Province Rio del la Plata
4 soles, 1832,    almost uncirculated

(Stephanie Hudson, NC, 2006)


This coin was issued as a "Soles" denomination while the 1830 is denominated in "Reales".






Juan Manuel Rosas
dictator of Argentina
Province of La Rioja
silver 8 Soles, 1836
Stack's New York International Auction, Jan 10th, 2011, lot 1400
(photo coutesy of Stack's Auctions)



Portrait coins of Rosas were issued in 1836 (silver 8 soles and gold 8 scudos) and also in 1842 (gold 2 and 8 scudos and silver 2 soles).

Of these the 1842 smaller denominations are by far the most common, with the larger crown sized pieces existing only in a handful, possibly under 10 specimens of each.

Additionally non-portrait coins in silver and gold were struck and one is depicted here

This coin is known as a trial strike for the extremely rare 1836 gold 8 Escudos. However, in silver, it is at least equally rare with an estimated population of perhaps 5 or 6 existing in all grades. Furthermore it is denominated 8S which could stand for 8 Soles as well as 8 eScudos.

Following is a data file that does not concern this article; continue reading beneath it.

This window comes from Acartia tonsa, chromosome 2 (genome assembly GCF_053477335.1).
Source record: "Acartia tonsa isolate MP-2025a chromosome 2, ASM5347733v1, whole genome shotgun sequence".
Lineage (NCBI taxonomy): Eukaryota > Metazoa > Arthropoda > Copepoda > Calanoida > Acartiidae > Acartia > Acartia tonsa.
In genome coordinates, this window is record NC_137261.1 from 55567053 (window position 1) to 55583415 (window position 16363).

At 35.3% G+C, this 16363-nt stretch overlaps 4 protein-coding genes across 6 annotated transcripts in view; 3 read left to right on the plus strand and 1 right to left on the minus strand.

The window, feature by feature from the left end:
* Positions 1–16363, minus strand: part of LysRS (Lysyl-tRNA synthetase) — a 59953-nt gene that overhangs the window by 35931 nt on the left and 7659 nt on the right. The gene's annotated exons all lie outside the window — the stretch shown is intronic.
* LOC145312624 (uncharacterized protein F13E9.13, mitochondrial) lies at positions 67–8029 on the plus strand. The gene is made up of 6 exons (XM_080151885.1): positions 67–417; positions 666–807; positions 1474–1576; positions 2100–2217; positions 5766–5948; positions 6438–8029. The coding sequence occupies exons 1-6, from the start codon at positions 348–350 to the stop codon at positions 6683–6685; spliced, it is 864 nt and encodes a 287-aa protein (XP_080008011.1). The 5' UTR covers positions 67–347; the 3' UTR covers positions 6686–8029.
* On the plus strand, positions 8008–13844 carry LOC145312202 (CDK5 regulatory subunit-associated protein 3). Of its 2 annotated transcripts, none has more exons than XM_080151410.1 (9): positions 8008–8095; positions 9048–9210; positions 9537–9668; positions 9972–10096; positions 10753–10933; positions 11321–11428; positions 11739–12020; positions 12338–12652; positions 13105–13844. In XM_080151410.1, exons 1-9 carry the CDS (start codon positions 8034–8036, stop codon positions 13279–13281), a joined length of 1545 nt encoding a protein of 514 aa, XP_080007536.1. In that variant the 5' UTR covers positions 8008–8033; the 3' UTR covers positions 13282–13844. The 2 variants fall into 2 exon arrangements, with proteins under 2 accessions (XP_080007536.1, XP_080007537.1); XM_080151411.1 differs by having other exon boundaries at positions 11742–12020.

It was slabbed "NGC AU Details" as it was cleaned and possibly lightly polished. It also apparently was a semi P/L strike (in my opinion) so perhaps the surfaces are more natural than the graders thought. I examined this specimen and the Millenium piece  in person and felt that this specimen was superior. Also I thought the finish on the Millenium specimen was a bit unnatural. Thus I was prepared for a bid 25% above the Millenium price and didn't bid on any of the other Porteno collection before this came up. However, other bidders were very discouraged by the slab grade of just "Details" and this piece went fairly cheaply.

Rosas became "governor" of Buenos Aires (the capital & main city /province of Argentina) in 1829 following the official surrender of the city to him. After he became entrenched in power he had his generals under him executed so as not to pose a threat to his rule. In this he was like Hitler, who purged the brown shirts after they put him in power.

He was forced to leave the country in 1852.

Much of the information on Rosas was taken from "Tales And Adventures In The Argentine Republic: With The History Of The Country, And An Account Of Its Condition, Before And During The Administration Of Governor Rosas", Col. John King, c. 1852.


Province LaRoija
8 reales, 1840,   

World Wide Coins, 15 May, 2014, lot 261